Of course we want kids to be kind in general, but why does it really matter so much in a classroom?
In my 20+ years of primary experience, I find that if students don’t understand and feel empathy, they may have difficulty with conflict resolution.
And if they are without conflict resolution strategies, you’ll likely spend all day mediating disagreements.
Then, if you spend all your time on disagreements, you may have less time and energy to teach effective lessons, and students may not complete those lessons because they’ll be too busy arguing, crying, tattling…
I’m sure you know exactly what I mean!
CREATING A POSITIVE CLASSROOM CULTURE
Many of my students could not focus because they were constantly distracted by peer conflicts. It’s hard to focus on work when every interaction with peers is misinterpreted and filled with conflict.
We needed to work on:
Here are some ideas I have implemented to improve my classroom environment to create a peaceful atmosphere:
READ STORIES TO PROMOTE KINDNESS
WRITING ABOUT KINDNESS
During writing time with your class, have students write a “Happy Note” to the special helper of the day. It doesn’t have to be fancy or complicated. Students write a kind note about that person and drop it into the Happy Bucket. The special helper gets to take them all home – they are a cherished treasure and sharing them together is a great way to end the day!
I took some photos from my class notes below; aren’t they sweet?
BUILD A KIND CLASSROOM: Daily Practice
Begin each morning with a Friendship Circle, where students sit in a circle and give a compliment to the person sitting to the right, and that person says “Thank you” until you’ve gone all the way around. The last person gets to say something nice to the teacher!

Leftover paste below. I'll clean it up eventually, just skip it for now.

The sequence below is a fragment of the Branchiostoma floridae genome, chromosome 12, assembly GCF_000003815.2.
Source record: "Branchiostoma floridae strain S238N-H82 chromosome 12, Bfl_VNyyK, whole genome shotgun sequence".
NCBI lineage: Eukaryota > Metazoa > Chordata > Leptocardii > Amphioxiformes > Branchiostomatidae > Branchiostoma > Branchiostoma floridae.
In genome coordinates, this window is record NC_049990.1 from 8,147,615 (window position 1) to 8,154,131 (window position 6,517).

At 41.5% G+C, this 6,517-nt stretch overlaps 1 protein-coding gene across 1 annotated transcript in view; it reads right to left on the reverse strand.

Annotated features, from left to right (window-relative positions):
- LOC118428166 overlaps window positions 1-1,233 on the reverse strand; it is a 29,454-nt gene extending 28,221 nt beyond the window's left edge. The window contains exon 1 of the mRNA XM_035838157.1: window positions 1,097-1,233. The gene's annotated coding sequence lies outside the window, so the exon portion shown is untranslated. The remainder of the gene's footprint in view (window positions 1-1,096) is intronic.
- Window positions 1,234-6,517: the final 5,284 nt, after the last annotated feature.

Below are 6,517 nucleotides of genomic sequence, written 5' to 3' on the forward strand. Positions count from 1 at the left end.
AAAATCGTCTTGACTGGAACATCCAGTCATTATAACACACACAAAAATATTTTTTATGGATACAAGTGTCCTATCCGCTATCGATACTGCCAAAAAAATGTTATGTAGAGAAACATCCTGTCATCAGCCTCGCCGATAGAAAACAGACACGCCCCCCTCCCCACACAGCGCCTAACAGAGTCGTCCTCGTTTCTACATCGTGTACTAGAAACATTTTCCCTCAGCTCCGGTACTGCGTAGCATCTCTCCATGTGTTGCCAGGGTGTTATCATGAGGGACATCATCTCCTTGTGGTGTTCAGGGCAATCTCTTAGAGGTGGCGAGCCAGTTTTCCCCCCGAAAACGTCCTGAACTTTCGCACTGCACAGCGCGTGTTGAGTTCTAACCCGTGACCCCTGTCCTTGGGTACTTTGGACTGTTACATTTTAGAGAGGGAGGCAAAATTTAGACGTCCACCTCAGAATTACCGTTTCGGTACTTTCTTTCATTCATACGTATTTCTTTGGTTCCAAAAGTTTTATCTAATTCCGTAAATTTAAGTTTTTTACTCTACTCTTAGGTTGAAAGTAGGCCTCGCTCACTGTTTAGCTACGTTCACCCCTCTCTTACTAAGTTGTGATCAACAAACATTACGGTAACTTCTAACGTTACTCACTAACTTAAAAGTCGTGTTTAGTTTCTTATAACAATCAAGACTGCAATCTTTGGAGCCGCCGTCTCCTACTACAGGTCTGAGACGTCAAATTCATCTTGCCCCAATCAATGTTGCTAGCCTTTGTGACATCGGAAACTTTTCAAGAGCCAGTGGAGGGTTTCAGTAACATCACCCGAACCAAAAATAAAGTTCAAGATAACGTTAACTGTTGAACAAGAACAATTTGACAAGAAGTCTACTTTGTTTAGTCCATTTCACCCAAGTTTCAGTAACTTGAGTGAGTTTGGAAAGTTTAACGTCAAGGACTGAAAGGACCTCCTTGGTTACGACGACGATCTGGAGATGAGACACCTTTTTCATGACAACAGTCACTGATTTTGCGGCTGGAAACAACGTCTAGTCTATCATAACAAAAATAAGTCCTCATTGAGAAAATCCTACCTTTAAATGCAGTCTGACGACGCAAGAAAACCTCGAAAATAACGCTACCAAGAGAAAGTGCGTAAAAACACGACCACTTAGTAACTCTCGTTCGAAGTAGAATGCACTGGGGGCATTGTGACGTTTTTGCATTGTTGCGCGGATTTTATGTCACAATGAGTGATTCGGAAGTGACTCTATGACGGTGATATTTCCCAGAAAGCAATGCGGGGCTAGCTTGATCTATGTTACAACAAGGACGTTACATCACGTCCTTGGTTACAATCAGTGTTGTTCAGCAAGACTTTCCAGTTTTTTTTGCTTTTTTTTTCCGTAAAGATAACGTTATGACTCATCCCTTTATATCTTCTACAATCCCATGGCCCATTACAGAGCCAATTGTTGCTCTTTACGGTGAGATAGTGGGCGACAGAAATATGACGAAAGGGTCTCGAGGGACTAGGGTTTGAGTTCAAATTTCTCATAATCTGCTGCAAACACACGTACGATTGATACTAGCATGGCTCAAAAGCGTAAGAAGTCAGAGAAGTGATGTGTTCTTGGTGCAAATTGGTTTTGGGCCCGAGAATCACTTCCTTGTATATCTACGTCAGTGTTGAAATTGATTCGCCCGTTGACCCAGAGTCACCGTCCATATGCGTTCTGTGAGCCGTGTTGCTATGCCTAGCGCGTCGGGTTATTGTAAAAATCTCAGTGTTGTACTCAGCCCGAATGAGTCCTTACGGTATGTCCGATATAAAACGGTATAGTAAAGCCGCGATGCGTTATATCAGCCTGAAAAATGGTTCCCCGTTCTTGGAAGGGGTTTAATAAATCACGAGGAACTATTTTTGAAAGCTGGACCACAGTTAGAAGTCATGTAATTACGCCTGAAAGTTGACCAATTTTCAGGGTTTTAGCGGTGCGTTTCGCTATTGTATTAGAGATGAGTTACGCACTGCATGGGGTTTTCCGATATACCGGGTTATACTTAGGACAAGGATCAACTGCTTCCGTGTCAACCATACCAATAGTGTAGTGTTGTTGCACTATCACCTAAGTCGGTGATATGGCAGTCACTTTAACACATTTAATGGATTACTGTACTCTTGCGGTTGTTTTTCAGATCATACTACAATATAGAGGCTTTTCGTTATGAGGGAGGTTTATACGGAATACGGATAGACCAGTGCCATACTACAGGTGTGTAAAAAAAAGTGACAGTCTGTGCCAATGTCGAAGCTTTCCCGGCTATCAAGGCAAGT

(One of my favorite memories of this routine was when the last student in the circle looked up at me, trying to think of a compliment. Finally he said “I like how your hair smells like strawberry jam.” So cute!)
KINDNESS OUTSIDE OF THE CLASSROOM
When your special helper takes notes or attendance to the office, let them deliver some happiness to the office! First, decide as a class on a compliment to deliver to the secretary or staff. Practice speaking directly with a smile.We say things like: “You look beautiful today.” or “I like your personality.” or ” I appreciate you.” Once they leave, the rest of the class waits to hear all about the Kindness Adventure to the office!
(One favorite memory was when a little boy told the secretary “I just love how your hair is all gray and puffy and white and just very….puffy on the sides!” We asked about her reaction, and he said, “She just said thank you and then turned around and her shoulders were shaking, so I guess she really liked it!”)
MORE CHARACTER DEVELOPMENT RESOURCES
We cover all the important SEL topics using the full year curriculum called Kindness Classroom. There are hundreds of activities, writing ideas, games, posters and projects in the topics listed on the cover below. It’s been a game changer in my classroom!
Click HERE or on the picture below to see LOTS of pictures and sample lessons in the preview!
MORE SOCIAL EMOTIONAL / KINDNESS RESOURCES
This is a cute craft to encourage random acts of kindness!
Click the button BELOW to download!
Pin this free craft for later!
KINDNESS CARDS & WRITING
REINFORCE KINDNESS WITH DECOR
I also have this poster on my wall:
MAKING KINDNESS CLASS BOOKS
Each year we take the month of December to really focus on Random Acts of Kindness and caring for each other. If possible, I enjoy getting families involved. A few years ago we began making class books about random acts of kindness.
Each student takes home a one page template to fill out with a family member. They can write about kindness they’ve seen or a personal story. Sometimes families have purposely gone out to commit an act of kindness just so they could write about it!
Hopefully this will encourage discussion of kindness at home, which will deepen the understanding and meaning for my students.
Once completed, I ask students to bring their finished papers back to share with the class. It’s a very powerful conversation as students share their stories. Afterwards, we display them in the hallway, and eventually put them all together to make a class book.
Pin for later!
Pin for later!